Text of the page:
Essentials Series: New Zealand

New Zealand is sort of the dark horse in the world of wine production. Although the country produces less than 1% of the world’s wine, those bottles are unique and valuable. It’s kind of like that kid you knew in high school who was really quiet all the time but the words he did say were absolutely hilarious and worthwhile.

New Zealand is home to a wide range of varietals, especially those that grow in a temperate, maritime climate. Because of the fact that New Zealand is actually an island, no vineyard is more than 80 miles from the ocean, which means there’s plenty of sunshine and lovely breezes.

Marlborough is the largest wine-producing region in all of New Zealand with over 20,000 hectares of vines, which is two-thirds of the nation’s total. It sits right at the northernmost tip of the island so it has a magical combination of year-round sunshine with low rainfall and free-draining, fertile soils.

Auckland is also a big region for wine in New Zealand as it’s the oldest, and houses some of the country’s biggest wine companies. There are many sub-regions within Auckland but they all boast the volcanic soils and moderate climate. Merlot does exceedingly well here so red blends are very popular, as is Pinot Gris.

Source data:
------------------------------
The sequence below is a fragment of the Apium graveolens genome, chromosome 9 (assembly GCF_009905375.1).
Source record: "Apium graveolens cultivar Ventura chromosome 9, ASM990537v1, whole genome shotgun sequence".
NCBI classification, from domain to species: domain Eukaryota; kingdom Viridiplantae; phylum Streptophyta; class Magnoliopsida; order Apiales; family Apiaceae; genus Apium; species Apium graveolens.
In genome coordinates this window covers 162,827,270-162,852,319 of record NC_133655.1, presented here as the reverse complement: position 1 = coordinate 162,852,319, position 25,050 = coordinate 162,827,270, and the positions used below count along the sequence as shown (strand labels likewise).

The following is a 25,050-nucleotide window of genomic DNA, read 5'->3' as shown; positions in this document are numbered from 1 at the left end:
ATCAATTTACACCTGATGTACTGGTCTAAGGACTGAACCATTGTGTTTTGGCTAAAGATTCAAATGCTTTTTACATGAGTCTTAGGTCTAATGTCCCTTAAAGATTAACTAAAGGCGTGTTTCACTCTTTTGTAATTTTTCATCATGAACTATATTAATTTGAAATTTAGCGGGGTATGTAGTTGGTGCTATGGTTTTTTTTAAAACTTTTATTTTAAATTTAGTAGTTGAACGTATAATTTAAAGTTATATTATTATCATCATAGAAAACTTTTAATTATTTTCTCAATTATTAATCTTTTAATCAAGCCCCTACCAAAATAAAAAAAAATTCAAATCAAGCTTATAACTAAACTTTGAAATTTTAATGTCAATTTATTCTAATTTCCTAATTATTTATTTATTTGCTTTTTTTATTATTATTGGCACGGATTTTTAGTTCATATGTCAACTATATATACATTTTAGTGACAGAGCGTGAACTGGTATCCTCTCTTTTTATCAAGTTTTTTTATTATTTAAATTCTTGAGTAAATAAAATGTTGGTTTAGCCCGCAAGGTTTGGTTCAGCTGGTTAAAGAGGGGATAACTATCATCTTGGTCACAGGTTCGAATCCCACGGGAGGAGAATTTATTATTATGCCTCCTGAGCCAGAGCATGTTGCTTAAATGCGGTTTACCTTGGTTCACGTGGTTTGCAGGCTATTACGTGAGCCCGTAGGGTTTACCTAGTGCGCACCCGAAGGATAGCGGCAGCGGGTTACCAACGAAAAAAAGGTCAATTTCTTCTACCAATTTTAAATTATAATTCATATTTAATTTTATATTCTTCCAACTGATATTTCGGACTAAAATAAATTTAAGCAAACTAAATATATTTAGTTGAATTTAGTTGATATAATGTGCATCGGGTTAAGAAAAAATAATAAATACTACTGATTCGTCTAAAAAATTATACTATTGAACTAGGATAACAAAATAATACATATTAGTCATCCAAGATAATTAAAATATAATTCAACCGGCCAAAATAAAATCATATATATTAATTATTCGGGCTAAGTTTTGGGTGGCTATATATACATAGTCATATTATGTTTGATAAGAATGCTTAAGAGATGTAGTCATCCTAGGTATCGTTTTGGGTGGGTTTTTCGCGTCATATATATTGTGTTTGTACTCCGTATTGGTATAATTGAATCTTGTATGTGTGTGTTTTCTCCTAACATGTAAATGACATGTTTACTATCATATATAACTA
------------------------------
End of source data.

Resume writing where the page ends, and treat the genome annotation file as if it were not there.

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Although there are many different grapes grown throughout the country, the most popular are Sauvignon Blanc, Chardonnay, Pinot Gris, Pinot Noir, Cabernet Sauvignon, and Syrah- just to name a few.

The Sauvignon Blanc is a notable wine for New Zealand because it was actually the first wine to put the country on the map as a wine producer. Although production started back in the 1850s, it wasn’t until the 1970s that the Sauvignon Blanc became a hit. In the 90s, the NZ Sauvignon Blanc was actually named “arguably the best in the world” by British wine critic, Oz Clarke.

The flavors of a New Zealand Sauvignon Blanc are different than anywhere else in the world. It pops with flavors of bell pepper, gooseberry, tropical fruits, and even freshly cut grass, which is why it accounts for over 80% of the country’s total wine exportation.

Pinot Noir is the second most exported wine in New Zealand at 6%, and it’s also one of the most diverse wines across the country. The cooler, Southern regions provide a wide range of climates, which produces unique and interesting Pinot Noirs. All of them are powerful and fruit-forward but each region presents its own character, like in Wairapa which boasts a darker, sweeter flavor, while Marlborough Pinots are brighter and slightly acidic.

New Zealand may be a small country but it has plenty to offer in the way of wine. Next time you’re in the mood for a vino adventure, pick up something from New Zealand!

 



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